Number three is that embracing uncertainty is going to help you be successful because it’s going to invite people to be your collaborators. So here’s the thing: there’s too much hidden information out there. You’ve only had the experiences that you have, you only have the hypotheses that you can come up with, you only have the strategies that you can think of, the tactics you can think of. You only believe what you believe because you’re you. So how do we get more information? We go and seek out the opinions of other people. But in order to do that, A: we have to be willing to look for it, which we won’t to do if we already believe we’re certain. What’s the motivation to go look for more information if you’re certain? And we want to open the door to other people to tell us what they know, to get their opinions when they have information that is useful to us, that will really help us update a belief, we want them to be able to share it with us.

So when people ask me: "Isn’t uncertainty a barrier to success?" I just turn it on its head and I say: well don’t you think certainty is? Don’t you think that’s the barrier to success?

In the earliest stages of our educations it gets drilled into us that certainty is good, and phrases like "I don't know" or "I'm not sure" are lesser ways of thinking. That's a shame, says former World Series poker champion and self-professed "uncertainty evangelist" Annie Duke: being uncertain is a much more accurate representation of the world than concrete certainty—there is just too much blind luck in the mix. Most often we're dealing with probability, not premonition, but the more accurate you make your worldview, the better your predictions will turn out. Embracing what you don't know can help you make surer bets on the future. Here, Duke gives an eye-opening lesson on how to recalibrate your beliefs, the difference between confidence and certainty, and how to use uncertainty to cultivate flexible thinking, smarter decision-making, and more productive collaboration. Annie Duke is the author of Thinking in Bets: Making Smarter Decisions When You Don't Have All the Facts.

An organism found in dirt may lead to an anxiety vaccine, say scientists

Can dirt help us fight off stress? Groundbreaking new research shows how.

University of Colorado Boulder
Surprising Science
  • New research identifies a bacterium that helps block anxiety.
  • Scientists say this can lead to drugs for first responders and soldiers, preventing PTSD and other mental issues.
  • The finding builds on the hygiene hypothesis, first proposed in 1989.

Are modern societies trying too hard to be clean, at the detriment to public health? Scientists discovered that a microorganism living in dirt can actually be good for us, potentially helping the body to fight off stress. Harnessing its powers can lead to a "stress vaccine".

Researchers at the University of Colorado Boulder found that the fatty 10(Z)-hexadecenoic acid from the soil-residing bacterium Mycobacterium vaccae aids immune cells in blocking pathways that increase inflammation and the ability to combat stress.

The study's senior author and Integrative Physiology Professor Christopher Lowry described this fat as "one of the main ingredients" in the "special sauce" that causes the beneficial effects of the bacterium.

The finding goes hand in hand with the "hygiene hypothesis," initially proposed in 1989 by the British scientist David Strachan. He maintained that our generally sterile modern world prevents children from being exposed to certain microorganisms, resulting in compromised immune systems and greater incidences of asthma and allergies.

Contemporary research fine-tuned the hypothesis, finding that not interacting with so-called "old friends" or helpful microbes in the soil and the environment, rather than the ones that cause illnesses, is what's detrimental. In particular, our mental health could be at stake.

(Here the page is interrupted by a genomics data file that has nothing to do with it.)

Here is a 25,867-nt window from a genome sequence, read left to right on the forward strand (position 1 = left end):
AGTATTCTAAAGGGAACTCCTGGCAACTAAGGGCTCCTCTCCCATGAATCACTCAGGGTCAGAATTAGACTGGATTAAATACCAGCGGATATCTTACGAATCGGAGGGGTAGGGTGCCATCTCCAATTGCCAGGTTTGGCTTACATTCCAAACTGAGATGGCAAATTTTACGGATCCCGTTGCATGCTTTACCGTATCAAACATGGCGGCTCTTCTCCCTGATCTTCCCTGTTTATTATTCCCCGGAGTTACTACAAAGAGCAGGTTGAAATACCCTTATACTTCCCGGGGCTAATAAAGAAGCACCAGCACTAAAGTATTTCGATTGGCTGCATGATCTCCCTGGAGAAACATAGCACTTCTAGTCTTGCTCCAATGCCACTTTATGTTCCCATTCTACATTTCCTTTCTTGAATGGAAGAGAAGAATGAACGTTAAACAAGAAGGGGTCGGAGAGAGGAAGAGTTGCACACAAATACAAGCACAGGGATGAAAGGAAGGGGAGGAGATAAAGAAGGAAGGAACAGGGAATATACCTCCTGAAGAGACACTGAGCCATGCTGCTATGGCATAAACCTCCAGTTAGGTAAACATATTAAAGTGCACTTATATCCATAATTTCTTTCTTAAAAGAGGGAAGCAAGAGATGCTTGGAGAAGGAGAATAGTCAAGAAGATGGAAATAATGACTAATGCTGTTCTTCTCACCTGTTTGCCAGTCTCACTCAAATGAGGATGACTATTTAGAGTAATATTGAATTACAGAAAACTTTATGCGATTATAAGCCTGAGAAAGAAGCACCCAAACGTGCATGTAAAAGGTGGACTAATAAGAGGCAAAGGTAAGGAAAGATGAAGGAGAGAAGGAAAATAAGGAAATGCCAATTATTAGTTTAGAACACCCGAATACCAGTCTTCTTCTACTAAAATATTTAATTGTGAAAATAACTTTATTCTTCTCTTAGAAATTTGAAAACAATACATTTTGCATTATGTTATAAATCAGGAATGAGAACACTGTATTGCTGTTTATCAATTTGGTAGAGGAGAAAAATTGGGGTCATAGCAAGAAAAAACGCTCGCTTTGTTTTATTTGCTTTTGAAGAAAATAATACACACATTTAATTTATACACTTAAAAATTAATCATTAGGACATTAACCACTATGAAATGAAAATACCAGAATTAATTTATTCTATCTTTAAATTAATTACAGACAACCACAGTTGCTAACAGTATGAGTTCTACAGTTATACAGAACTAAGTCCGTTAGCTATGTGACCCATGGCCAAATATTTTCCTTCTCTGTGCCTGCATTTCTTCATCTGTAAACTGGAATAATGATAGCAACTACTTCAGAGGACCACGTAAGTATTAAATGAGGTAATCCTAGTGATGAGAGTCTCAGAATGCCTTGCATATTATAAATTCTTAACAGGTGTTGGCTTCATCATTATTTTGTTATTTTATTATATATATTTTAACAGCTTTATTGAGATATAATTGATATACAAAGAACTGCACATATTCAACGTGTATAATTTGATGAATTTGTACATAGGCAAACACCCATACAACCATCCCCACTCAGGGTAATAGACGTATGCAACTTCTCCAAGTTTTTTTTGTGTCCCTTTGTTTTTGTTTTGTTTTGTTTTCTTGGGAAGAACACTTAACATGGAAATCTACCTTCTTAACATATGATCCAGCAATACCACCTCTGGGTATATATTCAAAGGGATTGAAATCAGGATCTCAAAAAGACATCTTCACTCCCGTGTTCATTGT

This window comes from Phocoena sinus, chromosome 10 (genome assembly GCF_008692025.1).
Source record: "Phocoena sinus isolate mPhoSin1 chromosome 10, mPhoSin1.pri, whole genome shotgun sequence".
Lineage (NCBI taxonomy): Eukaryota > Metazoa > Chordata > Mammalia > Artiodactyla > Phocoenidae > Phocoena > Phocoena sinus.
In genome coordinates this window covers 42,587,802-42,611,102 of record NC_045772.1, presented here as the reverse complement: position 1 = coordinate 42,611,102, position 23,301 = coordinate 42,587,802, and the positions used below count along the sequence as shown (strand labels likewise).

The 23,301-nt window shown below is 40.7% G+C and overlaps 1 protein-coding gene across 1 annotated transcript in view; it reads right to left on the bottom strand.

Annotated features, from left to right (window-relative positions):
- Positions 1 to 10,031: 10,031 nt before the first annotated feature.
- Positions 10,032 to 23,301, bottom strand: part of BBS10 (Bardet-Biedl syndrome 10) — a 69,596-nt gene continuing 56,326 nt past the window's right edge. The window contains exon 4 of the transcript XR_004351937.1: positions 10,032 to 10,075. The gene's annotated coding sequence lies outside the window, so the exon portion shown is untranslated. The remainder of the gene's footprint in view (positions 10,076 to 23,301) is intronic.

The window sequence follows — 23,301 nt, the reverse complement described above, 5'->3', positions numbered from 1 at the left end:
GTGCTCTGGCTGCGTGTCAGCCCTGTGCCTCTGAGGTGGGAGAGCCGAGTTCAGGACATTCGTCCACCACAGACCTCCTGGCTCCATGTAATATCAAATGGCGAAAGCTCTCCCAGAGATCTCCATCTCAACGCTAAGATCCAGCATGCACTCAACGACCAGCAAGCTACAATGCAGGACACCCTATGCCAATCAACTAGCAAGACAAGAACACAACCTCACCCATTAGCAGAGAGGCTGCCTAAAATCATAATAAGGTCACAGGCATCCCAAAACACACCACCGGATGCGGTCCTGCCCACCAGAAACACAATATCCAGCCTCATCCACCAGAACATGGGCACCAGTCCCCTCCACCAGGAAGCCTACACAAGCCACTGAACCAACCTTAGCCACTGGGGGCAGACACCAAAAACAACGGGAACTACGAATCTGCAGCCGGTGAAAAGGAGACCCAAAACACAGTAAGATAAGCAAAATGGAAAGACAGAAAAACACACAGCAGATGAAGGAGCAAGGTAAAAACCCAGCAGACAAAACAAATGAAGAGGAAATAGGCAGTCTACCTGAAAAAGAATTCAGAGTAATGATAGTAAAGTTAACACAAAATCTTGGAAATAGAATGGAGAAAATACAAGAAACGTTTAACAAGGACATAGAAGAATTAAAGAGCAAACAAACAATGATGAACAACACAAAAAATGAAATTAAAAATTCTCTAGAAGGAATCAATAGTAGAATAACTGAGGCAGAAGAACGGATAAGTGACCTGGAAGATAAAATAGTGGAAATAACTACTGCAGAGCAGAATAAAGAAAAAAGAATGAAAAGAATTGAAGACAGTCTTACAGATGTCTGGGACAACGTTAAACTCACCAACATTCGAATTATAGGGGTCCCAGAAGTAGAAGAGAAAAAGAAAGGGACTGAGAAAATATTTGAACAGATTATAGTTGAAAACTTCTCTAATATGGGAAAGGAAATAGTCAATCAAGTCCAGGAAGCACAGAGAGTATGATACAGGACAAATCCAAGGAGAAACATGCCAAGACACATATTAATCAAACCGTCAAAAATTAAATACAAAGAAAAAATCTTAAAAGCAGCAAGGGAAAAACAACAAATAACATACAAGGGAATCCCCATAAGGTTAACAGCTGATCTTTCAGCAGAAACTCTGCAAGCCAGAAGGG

"The idea is that as humans have moved away from farms and an agricultural or hunter-gatherer existence into cities, we have lost contact with organisms that served to regulate our immune system and suppress inappropriate inflammation," explained Lowry. "That has put us at higher risk for inflammatory disease and stress-related psychiatric disorders."

University of Colorado Boulder

Christopher Lowry

This is not the first study on the subject from Lowry, who published previous work showing the connection between being exposed to healthy bacteria and mental health. He found that being raised with animals and dust in a rural environment helps children develop more stress-proof immune systems. Such kids were also likely to be less at risk for mental illnesses than people living in the city without pets.

Lowry's other work also pointed out that the soil-based bacterium Mycobacterium vaccae acts like an antidepressant when injected into rodents. It alters their behavior and has lasting anti-inflammatory effects on the brain, according to the press release from the University of Colorado Boulder. Prolonged inflammation can lead to such stress-related disorders as PTSD.

The new study from Lowry and his team identified why that worked by pinpointing the specific fatty acid responsible. They showed that when the 10(Z)-hexadecenoic acid gets into cells, it works like a lock, attaching itself to the peroxisome proliferator-activated receptor (PPAR). This allows it to block a number of key pathways responsible for inflammation. Pre-treating the cells with the acid (or lipid) made them withstand inflammation better.

Lowry thinks this understanding can lead to creating a "stress vaccine" that can be given to people in high-stress jobs, like first responders or soldiers. The vaccine can prevent the psychological effects of stress.

What's more, this friendly bacterium is not the only potentially helpful organism we can find in soil.

"This is just one strain of one species of one type of bacterium that is found in the soil but there are millions of other strains in soils," said Lowry. "We are just beginning to see the tip of the iceberg in terms of identifying the mechanisms through which they have evolved to keep us healthy. It should inspire awe in all of us."

Check out the study published in the journal Psychopharmacology.